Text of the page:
By Traci Rabenstein, director of Mission Advancement
“When Jesus saw [Mary] weeping, and the Jews who had come along with her also weeping, he was deeply moved in spirit and troubled. ‘Where have you laid him?’ he asked. // ‘Come and see, Lord,’ they replied. // Jesus wept. // Then the Jews said, ‘See how he loved him!’ // But some of them said, ‘Could not he who opened the eyes of the blind man have kept this man from dying?’”
In John 11 we find a story of restorative love when Jesus is called to go to Bethany because His dear friend, Lazarus, is deathly ill. Jesus heard this news, He didn’t rush to His friend’s side, but instead cared for what was in front of him before telling the disciples it was time to move toward Jerusalem. Reading between the lines, no one around Him could have truly grasped how Lazarus’ illness, and ultimately his death, would provide a final opportunity for Jesus to reveal that He was the Messiah.
I don’t know if we can fully understand the relationship Jesus had with the three siblings of Mary, Martha, and Lazarus. We read of their interactions with Him a few times in the gospels, but we don’t have a full picture of how close they were. What I understand as I read the text is that this relationship between the four of them was one of mutual love, care, and support. The gospel writer uses the Greek verbs “phileo,” connected to “philia”(verse 3), meaning a “brotherly or friendly” love, and “agapao,” connected to “agape” (verse 5), referring to a “deeper, self-giving” love. It’s the deep agape love that is at the heart of God and it is genuine philia love that Jesus embodies in relationship. This is where we better understand the depth, width, and height of the Lord’s love for Mary, Martha, and Lazarus. It also gives us a beautiful illustration of how Jesus loves us and how He desires to be in relationship with us and with all people.
When we live together in community, we celebrate love with hospitality for all, service to one another, and participation in each other’s afflictions. All of this creates a place where healing and restoration can occur because of the friendship we share. In these types of relationships, human predicaments are dealt with and well-being is restored.
We see Jesus participating in the painful predicaments of the world and through the resurrection offers us hope. He is Immanuel, God with us, not God “visiting” us. He is engaged with the world and is actively working in solidarity with the suffering of the world, because He experienced the worst parts of humanity. His mission is to engage with the suffering of the world and to redeem it and to restore humanity’s broken relationship with God. Discipleship calls for a similar type of engagement, for us to participate in the suffering of those around us, not to romanticize it, but to be realistic about the human condition and realize that our world aches for redemption.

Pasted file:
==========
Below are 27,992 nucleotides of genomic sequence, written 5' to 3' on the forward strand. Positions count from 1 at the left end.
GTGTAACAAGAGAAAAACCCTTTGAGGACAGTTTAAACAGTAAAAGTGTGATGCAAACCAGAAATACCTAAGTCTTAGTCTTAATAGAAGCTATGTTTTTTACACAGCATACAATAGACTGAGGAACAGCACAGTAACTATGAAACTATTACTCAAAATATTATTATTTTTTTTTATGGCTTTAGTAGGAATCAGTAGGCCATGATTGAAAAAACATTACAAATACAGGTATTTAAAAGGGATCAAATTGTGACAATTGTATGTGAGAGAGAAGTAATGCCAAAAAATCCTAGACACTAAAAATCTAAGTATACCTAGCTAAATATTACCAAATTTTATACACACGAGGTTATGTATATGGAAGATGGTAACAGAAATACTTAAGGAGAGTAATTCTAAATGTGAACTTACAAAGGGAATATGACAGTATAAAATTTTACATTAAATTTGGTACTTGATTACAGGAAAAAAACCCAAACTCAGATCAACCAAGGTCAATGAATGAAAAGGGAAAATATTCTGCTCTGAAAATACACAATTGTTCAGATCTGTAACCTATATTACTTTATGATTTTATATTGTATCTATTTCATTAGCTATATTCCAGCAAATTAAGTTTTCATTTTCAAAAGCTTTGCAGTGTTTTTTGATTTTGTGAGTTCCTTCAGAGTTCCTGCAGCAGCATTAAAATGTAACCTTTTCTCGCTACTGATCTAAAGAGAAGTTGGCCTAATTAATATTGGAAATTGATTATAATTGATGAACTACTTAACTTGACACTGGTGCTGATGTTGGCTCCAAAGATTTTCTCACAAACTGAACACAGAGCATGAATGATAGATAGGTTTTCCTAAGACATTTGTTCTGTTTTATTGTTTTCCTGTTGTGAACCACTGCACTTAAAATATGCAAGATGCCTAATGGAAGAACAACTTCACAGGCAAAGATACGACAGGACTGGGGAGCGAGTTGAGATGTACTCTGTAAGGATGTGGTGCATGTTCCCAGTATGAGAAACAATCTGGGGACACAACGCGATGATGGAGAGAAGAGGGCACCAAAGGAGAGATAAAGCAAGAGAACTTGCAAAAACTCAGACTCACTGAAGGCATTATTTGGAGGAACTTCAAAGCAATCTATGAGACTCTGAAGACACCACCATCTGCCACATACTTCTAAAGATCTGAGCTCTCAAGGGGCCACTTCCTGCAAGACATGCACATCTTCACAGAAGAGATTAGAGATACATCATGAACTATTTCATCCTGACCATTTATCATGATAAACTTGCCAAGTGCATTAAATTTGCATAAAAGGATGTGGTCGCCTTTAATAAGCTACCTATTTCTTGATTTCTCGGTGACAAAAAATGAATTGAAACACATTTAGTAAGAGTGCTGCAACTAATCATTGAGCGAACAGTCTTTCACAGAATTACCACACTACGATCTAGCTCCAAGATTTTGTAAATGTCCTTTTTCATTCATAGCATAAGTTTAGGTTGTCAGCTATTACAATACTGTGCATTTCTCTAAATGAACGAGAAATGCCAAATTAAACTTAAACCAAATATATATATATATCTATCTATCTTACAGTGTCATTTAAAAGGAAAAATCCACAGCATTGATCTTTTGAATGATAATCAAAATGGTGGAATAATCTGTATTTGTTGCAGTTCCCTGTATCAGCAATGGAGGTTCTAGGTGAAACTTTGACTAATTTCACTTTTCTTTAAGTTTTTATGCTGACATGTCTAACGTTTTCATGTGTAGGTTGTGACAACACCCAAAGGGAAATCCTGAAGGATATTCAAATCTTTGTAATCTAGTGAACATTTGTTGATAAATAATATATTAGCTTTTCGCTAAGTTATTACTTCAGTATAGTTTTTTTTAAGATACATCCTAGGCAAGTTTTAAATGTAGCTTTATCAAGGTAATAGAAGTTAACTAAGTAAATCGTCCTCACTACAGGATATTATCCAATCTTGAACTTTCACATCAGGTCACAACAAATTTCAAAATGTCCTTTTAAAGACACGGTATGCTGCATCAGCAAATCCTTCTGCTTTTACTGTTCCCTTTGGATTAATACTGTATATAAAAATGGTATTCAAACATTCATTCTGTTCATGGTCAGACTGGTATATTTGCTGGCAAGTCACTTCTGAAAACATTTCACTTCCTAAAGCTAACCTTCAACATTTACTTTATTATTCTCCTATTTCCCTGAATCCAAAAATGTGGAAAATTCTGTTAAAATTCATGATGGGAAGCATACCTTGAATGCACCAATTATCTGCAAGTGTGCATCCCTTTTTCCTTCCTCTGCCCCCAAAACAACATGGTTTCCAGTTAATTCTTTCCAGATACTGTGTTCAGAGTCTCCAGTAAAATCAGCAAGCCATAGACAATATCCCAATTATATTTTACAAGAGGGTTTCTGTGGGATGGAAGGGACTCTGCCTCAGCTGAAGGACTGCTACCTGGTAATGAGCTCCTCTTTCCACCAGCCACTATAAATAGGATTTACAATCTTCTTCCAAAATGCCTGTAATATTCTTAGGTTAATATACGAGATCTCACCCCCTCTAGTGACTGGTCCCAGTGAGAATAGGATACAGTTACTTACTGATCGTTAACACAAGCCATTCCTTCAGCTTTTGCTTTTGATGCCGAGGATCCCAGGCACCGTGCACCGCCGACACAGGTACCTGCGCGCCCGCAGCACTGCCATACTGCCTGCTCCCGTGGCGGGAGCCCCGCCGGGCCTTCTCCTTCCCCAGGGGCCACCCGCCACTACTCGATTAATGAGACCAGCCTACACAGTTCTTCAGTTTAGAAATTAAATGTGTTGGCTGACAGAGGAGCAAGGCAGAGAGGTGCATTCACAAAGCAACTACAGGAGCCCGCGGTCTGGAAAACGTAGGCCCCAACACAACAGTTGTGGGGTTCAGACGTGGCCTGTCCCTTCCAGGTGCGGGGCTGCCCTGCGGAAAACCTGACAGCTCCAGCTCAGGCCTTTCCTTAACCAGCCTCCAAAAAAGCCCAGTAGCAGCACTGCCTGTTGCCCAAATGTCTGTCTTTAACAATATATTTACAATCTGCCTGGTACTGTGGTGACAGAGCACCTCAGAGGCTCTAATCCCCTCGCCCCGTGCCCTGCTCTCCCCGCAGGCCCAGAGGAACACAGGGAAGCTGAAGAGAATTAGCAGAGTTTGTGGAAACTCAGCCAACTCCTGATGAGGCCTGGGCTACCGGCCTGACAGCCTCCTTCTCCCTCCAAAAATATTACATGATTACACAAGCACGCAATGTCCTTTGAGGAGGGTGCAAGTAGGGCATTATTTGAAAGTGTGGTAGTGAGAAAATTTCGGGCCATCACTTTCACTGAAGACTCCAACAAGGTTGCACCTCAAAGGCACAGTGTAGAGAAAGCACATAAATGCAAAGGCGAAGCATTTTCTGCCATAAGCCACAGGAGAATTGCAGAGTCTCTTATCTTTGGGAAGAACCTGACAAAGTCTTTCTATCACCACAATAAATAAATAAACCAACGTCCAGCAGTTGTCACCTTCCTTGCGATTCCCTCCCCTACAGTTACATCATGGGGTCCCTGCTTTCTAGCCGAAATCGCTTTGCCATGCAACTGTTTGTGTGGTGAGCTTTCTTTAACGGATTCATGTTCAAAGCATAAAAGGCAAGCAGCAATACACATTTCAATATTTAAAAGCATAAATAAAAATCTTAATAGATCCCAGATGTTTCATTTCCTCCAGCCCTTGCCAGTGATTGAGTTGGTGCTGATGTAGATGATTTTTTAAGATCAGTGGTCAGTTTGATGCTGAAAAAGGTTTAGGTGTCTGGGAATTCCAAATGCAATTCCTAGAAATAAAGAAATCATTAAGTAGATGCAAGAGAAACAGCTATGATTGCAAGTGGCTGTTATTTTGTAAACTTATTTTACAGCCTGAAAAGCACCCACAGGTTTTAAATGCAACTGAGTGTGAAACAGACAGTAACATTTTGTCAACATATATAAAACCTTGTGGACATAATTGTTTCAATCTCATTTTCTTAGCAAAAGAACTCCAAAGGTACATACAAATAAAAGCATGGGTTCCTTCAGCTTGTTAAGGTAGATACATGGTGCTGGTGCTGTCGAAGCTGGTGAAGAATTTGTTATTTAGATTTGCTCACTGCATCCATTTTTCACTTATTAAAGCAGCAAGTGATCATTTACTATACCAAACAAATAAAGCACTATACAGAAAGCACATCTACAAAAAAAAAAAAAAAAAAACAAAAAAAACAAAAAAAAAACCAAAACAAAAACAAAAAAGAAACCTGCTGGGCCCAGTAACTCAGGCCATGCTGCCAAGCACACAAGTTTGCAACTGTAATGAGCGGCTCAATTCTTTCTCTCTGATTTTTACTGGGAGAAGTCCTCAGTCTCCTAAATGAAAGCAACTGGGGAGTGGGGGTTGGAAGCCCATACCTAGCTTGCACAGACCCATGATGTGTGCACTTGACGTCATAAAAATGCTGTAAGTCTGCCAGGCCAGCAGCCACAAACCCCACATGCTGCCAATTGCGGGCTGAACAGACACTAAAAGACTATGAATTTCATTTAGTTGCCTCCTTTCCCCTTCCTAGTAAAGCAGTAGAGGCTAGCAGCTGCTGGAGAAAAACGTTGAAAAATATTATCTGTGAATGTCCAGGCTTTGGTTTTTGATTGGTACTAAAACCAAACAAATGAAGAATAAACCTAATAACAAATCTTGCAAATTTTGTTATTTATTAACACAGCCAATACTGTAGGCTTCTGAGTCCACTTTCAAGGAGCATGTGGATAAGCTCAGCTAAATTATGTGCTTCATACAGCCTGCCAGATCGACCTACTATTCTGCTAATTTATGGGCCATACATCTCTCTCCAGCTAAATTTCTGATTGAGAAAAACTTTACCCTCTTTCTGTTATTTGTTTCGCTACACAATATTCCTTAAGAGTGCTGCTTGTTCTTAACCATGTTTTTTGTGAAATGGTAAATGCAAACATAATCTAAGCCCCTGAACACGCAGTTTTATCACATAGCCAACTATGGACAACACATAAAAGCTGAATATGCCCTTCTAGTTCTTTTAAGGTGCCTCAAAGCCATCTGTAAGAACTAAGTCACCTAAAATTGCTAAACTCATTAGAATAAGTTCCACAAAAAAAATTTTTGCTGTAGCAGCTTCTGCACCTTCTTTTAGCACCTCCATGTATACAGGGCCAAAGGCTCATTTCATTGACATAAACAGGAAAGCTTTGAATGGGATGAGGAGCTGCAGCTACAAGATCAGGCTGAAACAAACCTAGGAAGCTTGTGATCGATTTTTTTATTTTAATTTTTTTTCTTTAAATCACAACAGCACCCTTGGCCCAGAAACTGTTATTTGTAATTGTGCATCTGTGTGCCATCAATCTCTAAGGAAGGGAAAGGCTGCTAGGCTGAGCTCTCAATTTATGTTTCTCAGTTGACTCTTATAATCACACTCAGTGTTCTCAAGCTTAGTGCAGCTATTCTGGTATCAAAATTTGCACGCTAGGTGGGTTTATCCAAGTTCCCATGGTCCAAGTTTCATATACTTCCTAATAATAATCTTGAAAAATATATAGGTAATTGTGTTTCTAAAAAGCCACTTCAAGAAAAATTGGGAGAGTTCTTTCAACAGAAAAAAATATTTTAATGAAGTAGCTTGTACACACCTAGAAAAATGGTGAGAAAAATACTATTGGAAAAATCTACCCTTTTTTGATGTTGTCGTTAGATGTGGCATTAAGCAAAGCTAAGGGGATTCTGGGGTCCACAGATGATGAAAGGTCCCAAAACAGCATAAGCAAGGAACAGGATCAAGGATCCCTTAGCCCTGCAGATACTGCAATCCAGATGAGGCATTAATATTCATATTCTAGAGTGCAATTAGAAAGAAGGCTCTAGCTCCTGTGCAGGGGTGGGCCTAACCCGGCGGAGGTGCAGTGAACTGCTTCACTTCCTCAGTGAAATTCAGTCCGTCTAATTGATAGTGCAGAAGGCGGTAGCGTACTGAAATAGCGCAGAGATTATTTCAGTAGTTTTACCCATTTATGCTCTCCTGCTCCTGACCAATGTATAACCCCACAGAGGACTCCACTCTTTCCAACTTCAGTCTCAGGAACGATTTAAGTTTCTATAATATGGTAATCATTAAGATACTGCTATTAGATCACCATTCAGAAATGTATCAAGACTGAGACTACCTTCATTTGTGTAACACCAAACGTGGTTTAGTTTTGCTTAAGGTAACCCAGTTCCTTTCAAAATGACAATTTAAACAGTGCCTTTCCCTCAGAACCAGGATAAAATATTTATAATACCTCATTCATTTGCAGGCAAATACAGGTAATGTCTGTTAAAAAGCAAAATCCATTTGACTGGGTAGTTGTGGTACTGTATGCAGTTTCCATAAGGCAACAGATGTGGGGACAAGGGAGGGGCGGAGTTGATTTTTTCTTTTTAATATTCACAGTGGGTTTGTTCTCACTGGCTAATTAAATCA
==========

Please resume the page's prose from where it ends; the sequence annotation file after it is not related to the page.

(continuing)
A longing for restoration from destruction, for life after death, harkens back to Ezekiel chapter 37 where God asks the prophet “Can these dry bones live?” What follows is a direct command from Sovereign God to and through Ezekiel to proclaim, “Thus says the Lord God to these bones: I will cause breath to enter you, and you shall live. I will lay sinews on you and will cause flesh to come upon you and cover you with skin and put breath in you, and you shall live, and you shall know that I am the Lord” (Ezekiel 37:5-6, NRSVUE). The bodies began to mend, and with the Word of God, the breath of new life entered them. It was the living Word, the gift of the Spirit that brought full restoration.
With a brotherly love, Jesus drew near to the grieving sisters, approached the tomb, and wept, entering fully into human suffering. And with a God-filled love, Jesus proclaimed with a loud voice, “Lazarus, come out!” and the word of God restored the breath of life. And beyond the cross of Good Friday and the empty tomb of Easter, we believe that God’s unconditional love paired with words of life raised Jesus from the dead.
As the body of Christ, we serve together as friends and share the agape love of God in the hope that those we encounter may experience the same restorative love we have in Jesus. Through the shared missions and ministries of the Church of the Brethren, we serve globally, throughout the US, and in our neighborhoods, sharing words of life with all people. Filled with God’s love and the living word, may we continue the work of Jesus.
Learn more about the loving work of the Church of the Brethren at www.brethren.org/greatthings or support its missions and ministries at www.brethren.org/give.